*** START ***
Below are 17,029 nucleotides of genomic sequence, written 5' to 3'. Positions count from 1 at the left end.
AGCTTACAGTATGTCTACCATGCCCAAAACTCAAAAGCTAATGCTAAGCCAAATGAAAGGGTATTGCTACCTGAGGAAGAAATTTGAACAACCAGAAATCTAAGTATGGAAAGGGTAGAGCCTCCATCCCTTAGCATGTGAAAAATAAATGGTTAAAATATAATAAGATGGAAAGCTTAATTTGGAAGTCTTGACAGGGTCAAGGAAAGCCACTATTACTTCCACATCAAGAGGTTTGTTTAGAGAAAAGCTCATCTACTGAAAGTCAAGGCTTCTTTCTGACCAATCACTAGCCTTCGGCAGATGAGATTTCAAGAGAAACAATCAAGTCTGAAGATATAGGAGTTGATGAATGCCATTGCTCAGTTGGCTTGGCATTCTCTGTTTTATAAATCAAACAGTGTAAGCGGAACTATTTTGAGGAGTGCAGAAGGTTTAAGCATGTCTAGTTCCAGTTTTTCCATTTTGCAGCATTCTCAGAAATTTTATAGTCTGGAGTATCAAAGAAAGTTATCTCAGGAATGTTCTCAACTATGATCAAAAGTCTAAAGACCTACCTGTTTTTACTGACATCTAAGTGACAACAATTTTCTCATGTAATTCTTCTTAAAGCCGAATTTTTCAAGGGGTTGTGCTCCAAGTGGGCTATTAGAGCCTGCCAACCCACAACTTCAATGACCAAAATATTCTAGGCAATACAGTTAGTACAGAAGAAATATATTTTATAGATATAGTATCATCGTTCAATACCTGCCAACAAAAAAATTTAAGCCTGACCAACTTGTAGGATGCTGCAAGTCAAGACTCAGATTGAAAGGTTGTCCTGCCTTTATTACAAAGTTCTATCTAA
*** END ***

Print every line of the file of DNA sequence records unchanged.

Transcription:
Below are 17,029 nucleotides of genomic sequence, written 5' to 3'. Positions count from 1 at the left end.
AGCTTACAGTATGTCTACCATGCCCAAAACTCAAAAGCTAATGCTAAGCCAAATGAAAGGGTATTGCTACCTGAGGAAGAAATTTGAACAACCAGAAATCTAAGTATGGAAAGGGTAGAGCCTCCATCCCTTAGCATGTGAAAAATAAATGGTTAAAATATAATAAGATGGAAAGCTTAATTTGGAAGTCTTGACAGGGTCAAGGAAAGCCACTATTACTTCCACATCAAGAGGTTTGTTTAGAGAAAAGCTCATCTACTGAAAGTCAAGGCTTCTTTCTGACCAATCACTAGCCTTCGGCAGATGAGATTTCAAGAGAAACAATCAAGTCTGAAGATATAGGAGTTGATGAATGCCATTGCTCAGTTGGCTTGGCATTCTCTGTTTTATAAATCAAACAGTGTAAGCGGAACTATTTTGAGGAGTGCAGAAGGTTTAAGCATGTCTAGTTCCAGTTTTTCCATTTTGCAGCATTCTCAGAAATTTTATAGTCTGGAGTATCAAAGAAAGTTATCTCAGGAATGTTCTCAACTATGATCAAAAGTCTAAAGACCTACCTGTTTTTACTGACATCTAAGTGACAACAATTTTCTCATGTAATTCTTCTTAAAGCCGAATTTTTCAAGGGGTTGTGCTCCAAGTGGGCTATTAGAGCCTGCCAACCCACAACTTCAATGACCAAAATATTCTAGGCAATACAGTTAGTACAGAAGAAATATATTTTATAGATATAGTATCATCGTTCAATACCTGCCAACAAAAAAATTTAAGCCTGACCAACTTGTAGGATGCTGCAAGTCAAGACTCAGATTGAAAGGTTGTCCTGCCTTTATTACAAAGTTCTATCTAA